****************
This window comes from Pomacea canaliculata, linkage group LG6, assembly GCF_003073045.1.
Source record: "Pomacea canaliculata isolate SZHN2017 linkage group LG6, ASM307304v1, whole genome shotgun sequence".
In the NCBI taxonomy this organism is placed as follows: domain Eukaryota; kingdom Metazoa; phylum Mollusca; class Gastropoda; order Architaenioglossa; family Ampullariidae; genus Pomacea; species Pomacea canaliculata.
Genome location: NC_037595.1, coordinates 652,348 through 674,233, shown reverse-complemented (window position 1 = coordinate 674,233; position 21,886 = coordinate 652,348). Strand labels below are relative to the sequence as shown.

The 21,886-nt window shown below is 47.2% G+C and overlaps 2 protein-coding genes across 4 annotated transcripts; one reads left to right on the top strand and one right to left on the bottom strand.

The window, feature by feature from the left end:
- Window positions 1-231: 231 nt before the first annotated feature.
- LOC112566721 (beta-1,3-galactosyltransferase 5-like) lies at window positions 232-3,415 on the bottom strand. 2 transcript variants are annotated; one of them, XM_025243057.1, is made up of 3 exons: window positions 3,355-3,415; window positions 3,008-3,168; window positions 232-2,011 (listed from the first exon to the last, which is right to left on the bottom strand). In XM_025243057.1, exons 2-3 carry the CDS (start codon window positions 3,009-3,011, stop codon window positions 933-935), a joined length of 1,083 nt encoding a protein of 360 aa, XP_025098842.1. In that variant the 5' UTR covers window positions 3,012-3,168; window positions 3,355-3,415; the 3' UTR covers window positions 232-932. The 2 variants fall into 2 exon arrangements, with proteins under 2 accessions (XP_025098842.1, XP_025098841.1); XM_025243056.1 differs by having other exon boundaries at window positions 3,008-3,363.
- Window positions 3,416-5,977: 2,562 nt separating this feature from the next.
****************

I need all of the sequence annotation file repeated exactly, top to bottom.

This window comes from Pomacea canaliculata, linkage group LG6, assembly GCF_003073045.1.
Source record: "Pomacea canaliculata isolate SZHN2017 linkage group LG6, ASM307304v1, whole genome shotgun sequence".
In the NCBI taxonomy this organism is placed as follows: domain Eukaryota; kingdom Metazoa; phylum Mollusca; class Gastropoda; order Architaenioglossa; family Ampullariidae; genus Pomacea; species Pomacea canaliculata.
Genome location: NC_037595.1, coordinates 652,348 through 674,233, shown reverse-complemented (window position 1 = coordinate 674,233; position 21,886 = coordinate 652,348). Strand labels below are relative to the sequence as shown.

The 21,886-nt window shown below is 47.2% G+C and overlaps 2 protein-coding genes across 4 annotated transcripts; one reads left to right on the top strand and one right to left on the bottom strand.

The window, feature by feature from the left end:
- Window positions 1-231: 231 nt before the first annotated feature.
- LOC112566721 (beta-1,3-galactosyltransferase 5-like) lies at window positions 232-3,415 on the bottom strand. 2 transcript variants are annotated; one of them, XM_025243057.1, is made up of 3 exons: window positions 3,355-3,415; window positions 3,008-3,168; window positions 232-2,011 (listed from the first exon to the last, which is right to left on the bottom strand). In XM_025243057.1, exons 2-3 carry the CDS (start codon window positions 3,009-3,011, stop codon window positions 933-935), a joined length of 1,083 nt encoding a protein of 360 aa, XP_025098842.1. In that variant the 5' UTR covers window positions 3,012-3,168; window positions 3,355-3,415; the 3' UTR covers window positions 232-932. The 2 variants fall into 2 exon arrangements, with proteins under 2 accessions (XP_025098842.1, XP_025098841.1); XM_025243056.1 differs by having other exon boundaries at window positions 3,008-3,363.
- Window positions 3,416-5,977: 2,562 nt separating this feature from the next.